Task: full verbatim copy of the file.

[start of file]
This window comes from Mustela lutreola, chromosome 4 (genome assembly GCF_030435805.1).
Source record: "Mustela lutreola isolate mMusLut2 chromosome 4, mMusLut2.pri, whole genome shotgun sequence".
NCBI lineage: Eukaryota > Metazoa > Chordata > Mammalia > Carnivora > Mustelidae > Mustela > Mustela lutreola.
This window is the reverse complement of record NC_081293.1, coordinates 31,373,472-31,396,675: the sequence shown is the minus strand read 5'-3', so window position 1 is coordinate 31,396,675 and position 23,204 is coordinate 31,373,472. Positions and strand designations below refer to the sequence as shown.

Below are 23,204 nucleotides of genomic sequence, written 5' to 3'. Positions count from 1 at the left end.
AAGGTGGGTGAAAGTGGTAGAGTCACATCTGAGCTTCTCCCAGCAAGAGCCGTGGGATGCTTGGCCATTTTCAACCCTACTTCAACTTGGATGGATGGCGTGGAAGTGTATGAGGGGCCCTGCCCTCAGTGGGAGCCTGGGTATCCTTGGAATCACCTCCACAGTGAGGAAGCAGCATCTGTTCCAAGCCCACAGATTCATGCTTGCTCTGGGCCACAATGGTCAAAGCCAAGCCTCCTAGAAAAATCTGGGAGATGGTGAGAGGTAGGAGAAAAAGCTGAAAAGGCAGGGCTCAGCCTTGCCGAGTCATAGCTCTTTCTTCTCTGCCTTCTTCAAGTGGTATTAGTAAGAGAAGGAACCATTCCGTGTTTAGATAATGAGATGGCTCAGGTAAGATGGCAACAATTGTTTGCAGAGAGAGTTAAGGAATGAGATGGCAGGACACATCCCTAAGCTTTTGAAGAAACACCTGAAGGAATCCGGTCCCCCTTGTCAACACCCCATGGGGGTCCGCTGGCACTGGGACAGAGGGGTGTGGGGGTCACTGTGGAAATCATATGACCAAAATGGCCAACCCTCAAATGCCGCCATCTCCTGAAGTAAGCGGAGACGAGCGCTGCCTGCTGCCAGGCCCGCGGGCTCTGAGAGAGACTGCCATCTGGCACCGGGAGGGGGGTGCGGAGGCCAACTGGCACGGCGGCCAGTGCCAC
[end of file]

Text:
This window comes from Mustela lutreola, chromosome 4 (genome assembly GCF_030435805.1).
Source record: "Mustela lutreola isolate mMusLut2 chromosome 4, mMusLut2.pri, whole genome shotgun sequence".
NCBI lineage: Eukaryota > Metazoa > Chordata > Mammalia > Carnivora > Mustelidae > Mustela > Mustela lutreola.
This window is the reverse complement of record NC_081293.1, coordinates 31,373,472-31,396,675: the sequence shown is the minus strand read 5'-3', so window position 1 is coordinate 31,396,675 and position 23,204 is coordinate 31,373,472. Positions and strand designations below refer to the sequence as shown.

Below are 23,204 nucleotides of genomic sequence, written 5' to 3'. Positions count from 1 at the left end.
AAGGTGGGTGAAAGTGGTAGAGTCACATCTGAGCTTCTCCCAGCAAGAGCCGTGGGATGCTTGGCCATTTTCAACCCTACTTCAACTTGGATGGATGGCGTGGAAGTGTATGAGGGGCCCTGCCCTCAGTGGGAGCCTGGGTATCCTTGGAATCACCTCCACAGTGAGGAAGCAGCATCTGTTCCAAGCCCACAGATTCATGCTTGCTCTGGGCCACAATGGTCAAAGCCAAGCCTCCTAGAAAAATCTGGGAGATGGTGAGAGGTAGGAGAAAAAGCTGAAAAGGCAGGGCTCAGCCTTGCCGAGTCATAGCTCTTTCTTCTCTGCCTTCTTCAAGTGGTATTAGTAAGAGAAGGAACCATTCCGTGTTTAGATAATGAGATGGCTCAGGTAAGATGGCAACAATTGTTTGCAGAGAGAGTTAAGGAATGAGATGGCAGGACACATCCCTAAGCTTTTGAAGAAACACCTGAAGGAATCCGGTCCCCCTTGTCAACACCCCATGGGGGTCCGCTGGCACTGGGACAGAGGGGTGTGGGGGTCACTGTGGAAATCATATGACCAAAATGGCCAACCCTCAAATGCCGCCATCTCCTGAAGTAAGCGGAGACGAGCGCTGCCTGCTGCCAGGCCCGCGGGCTCTGAGAGAGACTGCCATCTGGCACCGGGAGGGGGGTGCGGAGGCCAACTGGCACGGCGGCCAGTGCCAC